Treatment of Cervical Disc Disease and Cervical Spondylosis: Non-surgical Treatments, Part 2

In this post we continue our discussion on conservative treatment of neck pain.

Interventional Pain Management

Epidural steroid injections (ESI) and facet injections are often prescribed in the conservative management of neck pain.  They are not only used to provide relief to the patient, but also are used for diagnostic purposes (i.e. to help the surgeon tease out which nerve is being irritated prior to committing the patient to surgery.)  There is mixed evidence that supports the use of ESI in cervical radiculopathy.  80% of patients who underwent ESI in a recent study by Lee et al (Spine 2012, 37(12):1041-7) were able to avoid surgery for cervical radiculopathy.  There was no control group in this study, though, so it’s impossible to tell if these people would have gotten better on their own without the injections.  Another recent study (Anderberg et al, 2007) showed no benefit of injections containing steroids plus a local anesthetic when compared to injections of saline and local anesthetic.  While this data on ESI for cervical radiculopathy is mixed there is no data that supports use of ESI in neck pain.  There is, however, good evidence that supports of the use of facet rhizotomies (where the nerves carrying pain signals from the facet joints are burned using specialized probes) in providing long-term relief for patients with chronic neck pain.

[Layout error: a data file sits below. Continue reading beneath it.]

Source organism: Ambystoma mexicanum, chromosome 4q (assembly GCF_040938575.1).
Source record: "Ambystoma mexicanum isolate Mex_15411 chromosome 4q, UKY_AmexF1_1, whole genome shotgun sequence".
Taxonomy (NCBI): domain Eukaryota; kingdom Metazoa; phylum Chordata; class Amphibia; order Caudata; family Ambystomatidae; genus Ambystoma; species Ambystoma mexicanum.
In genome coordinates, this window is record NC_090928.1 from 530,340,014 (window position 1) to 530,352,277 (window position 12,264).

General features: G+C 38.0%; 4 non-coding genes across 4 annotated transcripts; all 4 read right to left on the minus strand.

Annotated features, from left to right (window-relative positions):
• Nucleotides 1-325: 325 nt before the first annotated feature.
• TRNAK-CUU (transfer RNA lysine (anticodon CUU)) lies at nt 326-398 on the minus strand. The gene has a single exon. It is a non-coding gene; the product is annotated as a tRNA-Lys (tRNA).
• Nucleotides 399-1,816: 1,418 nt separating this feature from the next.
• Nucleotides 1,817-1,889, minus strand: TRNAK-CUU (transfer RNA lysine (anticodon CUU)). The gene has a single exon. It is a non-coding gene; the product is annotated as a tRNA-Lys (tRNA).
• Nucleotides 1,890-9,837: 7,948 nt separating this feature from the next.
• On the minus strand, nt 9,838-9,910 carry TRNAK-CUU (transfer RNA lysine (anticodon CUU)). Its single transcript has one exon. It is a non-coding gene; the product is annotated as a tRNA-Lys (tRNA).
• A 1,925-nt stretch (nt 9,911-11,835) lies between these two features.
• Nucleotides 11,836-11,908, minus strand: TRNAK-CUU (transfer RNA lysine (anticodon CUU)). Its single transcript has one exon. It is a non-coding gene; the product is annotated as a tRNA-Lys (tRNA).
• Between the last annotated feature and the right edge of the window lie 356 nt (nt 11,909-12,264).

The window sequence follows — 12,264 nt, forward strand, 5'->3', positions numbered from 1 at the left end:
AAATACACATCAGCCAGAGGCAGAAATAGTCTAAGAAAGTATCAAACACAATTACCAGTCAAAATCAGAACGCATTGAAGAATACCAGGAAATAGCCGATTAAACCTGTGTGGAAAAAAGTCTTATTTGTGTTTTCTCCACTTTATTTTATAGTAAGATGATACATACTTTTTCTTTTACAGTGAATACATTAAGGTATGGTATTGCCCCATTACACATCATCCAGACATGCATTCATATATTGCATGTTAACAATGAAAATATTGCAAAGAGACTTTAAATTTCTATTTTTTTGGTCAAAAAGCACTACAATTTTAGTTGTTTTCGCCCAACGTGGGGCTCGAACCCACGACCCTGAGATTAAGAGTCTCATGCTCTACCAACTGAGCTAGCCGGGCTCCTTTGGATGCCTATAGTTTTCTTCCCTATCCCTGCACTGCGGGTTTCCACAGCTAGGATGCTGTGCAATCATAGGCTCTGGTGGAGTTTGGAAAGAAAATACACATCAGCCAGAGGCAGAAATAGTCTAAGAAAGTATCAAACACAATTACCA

In review, to examine the benefits of these conservative treatments it helps to address them in the context of two questions:
•Question #1: do these conservative treatments help patients feel less pain and disability?  The short answer is yes, sort of.  While anecdotally we may know these treatments help ease some patients’ pain, ultimately there just isn’t good data out there to support their efficacy. Part of the issue is that it’s very difficulty to randomize and blind patients to treatment groups to study these various treatments.  For example, how do you compare acupuncture, in which the patient is stuck with dozens of needles, to a sham treatment (i.e. how do you blind someone to make them think they’re being stuck with needles?)  
•Question #2: do these conservative treatments help patients avoid eventual surgery?  The short answer is no. Aside from the previously mentioned study on ESI, there’s even less data to support that any of these conservative treatments will ultimately prevent the patient from having surgery.
In the end, given the lack of good data on these treatments, it’s impossible to say whether these conservative treatments are helping you heal more quickly are or are just distracting you while you heal on your own.  Consider the words of Voltaire: “The art of medicine consists in amusing the patient while nature cures the disease.”
J. Alex Thomas, M.D.

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